Mali’s vision and targets have been formulated in key policy papers.National Energy Policy (NEP):   Mali’s energy sector is governed by the NEP, adopted in 2006. The overall objective is to contribute to the country’s sustainable development through the provision of affordable energy services in order to increase access to electricity and promote of socio-economic activities. The specific objectives of the NEP are:Meeting the energy needs in quality, quantity and cost;Ensuring the protection of persons, property and environment against the risks of inappropriate energy services;Strengthening the capacities of policy, management, monitoring and control of the energy sector; andStrengthening the benefits of international cooperation in the field of energy. In terms of guiding principles, these are based on decentralization, liberalization, a programmatic and participatory approach, competitiveness and on the implementation of public-private partnerships.The NEP constitutes a tool for:Establishing a better match between energy availability and national socio-economic development;Fostering synergies between the activities of major stakeholders in the energy sector;Effectively directing the interventions of public and  private actors of the energy sector for a rapid, balanced, and sustainable development of the country; andEnsuring a better balance between energy supply and demand with a view to improved access to electrification and reduce geographic unbalances between the grid and off-grid areas covered. National Strategy for the Development of Renewable Energy (2006)The National Strategy for the Development of Renewable Energy adopted in 2006 aims to:Promote the widespread use of renewable energy technologies and equipment to increase the share of renewable energies in national electricity generation up to 10% by 2015;Develop the bio-fuel subsector for various uses (electricity generation, transportation, agricultural motorization, etc.);Create better conditions to sustain renewable energy services; andSearch for sustainable and suitable financing mechanisms for renewable energies.So far, the implementation of this national strategy has not been very successful. The strategy is expected to be revised soon, in line with the revision of the National Energy Policy. National Strategy for the Development of Biofuels (2008)Adopted in June 2008, it aims, firstly, at enhancing affordable local energy production through the development of bio-fuels to meet the country’s socio-economic needs and, secondly, reducing the country’s dependency on oil imports. Energy Sector Policy Letter (2009-2012)In addition to the National Energy Policy, the sector policy framework is complemented by the Energy Sector Policy Letter covering the period between 2009 and 2012. This Letter constitutes a reference and guiding framework of the government’s energy vision. The main goal is to carry out the necessary adjustments and reforms in the electricity subsector, such as the completion of the restructuring of EDM and tariff reforms, and take steps to ensure its sustainable development. It is focusing on the following main objectives: (i) to provide wide access to rural energy services at an affordable cost; (ii) to develop all available renewable energy sources; and (iii) to promote access to finance.The Government has developed its medium term development strategy in the national Growth and Poverty Reduction Strategy Paper (namely CSCRP). In the CSCRP 2007-2011, the energy sector is considered as a key support sector for the development of the country, as part its third pillar “Infrastructure Development and Support to Productive Sectors”. The Government is currently finalizing its new CSCRP 2012-2017, with the following overall objective: Make Mali an emerging country and an agricultural power with good quality of life for its population. To achieve this goal, the energy sector must be strongly developed, especially the renewable energy sub-sector that has great potential to be scaled up in the country.In addition to the renewable energy strategies mentioned above, the National Action Program for Adaptation to Climate Change (NAPA), submitted and disseminated in 2007, comprises renewable energy projects, some of which have been partially implemented. Furthermore, in 2011, the goverment elaborated a National Climate Change Policy and a National Climate Change Strategy, the two documents integrate renewable energy sources in their action axes.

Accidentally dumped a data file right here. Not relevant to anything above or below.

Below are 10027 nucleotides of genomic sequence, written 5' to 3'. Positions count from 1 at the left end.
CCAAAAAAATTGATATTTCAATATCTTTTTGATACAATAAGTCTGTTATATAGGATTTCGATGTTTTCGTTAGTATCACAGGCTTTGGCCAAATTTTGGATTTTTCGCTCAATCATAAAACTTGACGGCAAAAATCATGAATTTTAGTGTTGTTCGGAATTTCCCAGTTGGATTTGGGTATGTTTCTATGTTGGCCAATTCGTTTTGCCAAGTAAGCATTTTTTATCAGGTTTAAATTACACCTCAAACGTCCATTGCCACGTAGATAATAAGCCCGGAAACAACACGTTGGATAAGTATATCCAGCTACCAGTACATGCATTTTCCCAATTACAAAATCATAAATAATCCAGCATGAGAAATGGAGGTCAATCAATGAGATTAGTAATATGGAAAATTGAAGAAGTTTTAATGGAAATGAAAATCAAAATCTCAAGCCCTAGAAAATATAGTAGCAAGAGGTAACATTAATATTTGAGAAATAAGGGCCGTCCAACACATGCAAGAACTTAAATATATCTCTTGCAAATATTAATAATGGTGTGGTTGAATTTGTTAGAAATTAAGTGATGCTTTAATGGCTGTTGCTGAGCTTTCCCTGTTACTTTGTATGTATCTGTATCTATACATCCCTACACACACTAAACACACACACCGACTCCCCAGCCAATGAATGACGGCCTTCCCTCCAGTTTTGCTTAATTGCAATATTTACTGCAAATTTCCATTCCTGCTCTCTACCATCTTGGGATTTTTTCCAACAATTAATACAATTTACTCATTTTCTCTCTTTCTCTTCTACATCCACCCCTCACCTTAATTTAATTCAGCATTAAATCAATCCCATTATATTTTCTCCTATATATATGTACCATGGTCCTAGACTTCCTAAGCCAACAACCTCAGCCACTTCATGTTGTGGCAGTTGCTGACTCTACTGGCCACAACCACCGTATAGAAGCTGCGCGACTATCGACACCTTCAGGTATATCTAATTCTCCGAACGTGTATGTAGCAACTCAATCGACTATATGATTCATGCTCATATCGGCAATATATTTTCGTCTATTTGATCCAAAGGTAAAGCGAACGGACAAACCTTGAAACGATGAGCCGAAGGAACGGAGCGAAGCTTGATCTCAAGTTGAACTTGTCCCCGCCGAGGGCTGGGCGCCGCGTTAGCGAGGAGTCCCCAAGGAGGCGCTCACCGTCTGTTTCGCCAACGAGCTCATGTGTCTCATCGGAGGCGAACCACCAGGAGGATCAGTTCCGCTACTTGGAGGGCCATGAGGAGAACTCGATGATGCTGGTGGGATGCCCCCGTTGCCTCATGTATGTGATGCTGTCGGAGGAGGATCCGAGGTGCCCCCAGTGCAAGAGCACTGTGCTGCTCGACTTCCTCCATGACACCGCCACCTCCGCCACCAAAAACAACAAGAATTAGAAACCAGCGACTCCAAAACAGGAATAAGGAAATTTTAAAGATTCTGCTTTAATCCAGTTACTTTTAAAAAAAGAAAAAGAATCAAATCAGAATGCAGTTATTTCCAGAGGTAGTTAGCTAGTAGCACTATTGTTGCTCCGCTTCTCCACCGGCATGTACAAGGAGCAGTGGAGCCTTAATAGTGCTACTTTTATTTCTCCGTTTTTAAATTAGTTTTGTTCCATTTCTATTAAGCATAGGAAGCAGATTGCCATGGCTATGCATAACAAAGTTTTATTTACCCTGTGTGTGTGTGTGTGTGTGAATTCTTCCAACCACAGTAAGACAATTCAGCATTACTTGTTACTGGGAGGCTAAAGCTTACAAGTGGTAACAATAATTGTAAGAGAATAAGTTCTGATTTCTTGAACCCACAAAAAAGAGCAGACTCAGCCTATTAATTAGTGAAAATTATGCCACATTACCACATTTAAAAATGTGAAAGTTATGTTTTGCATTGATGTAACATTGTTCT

Source
Static Source: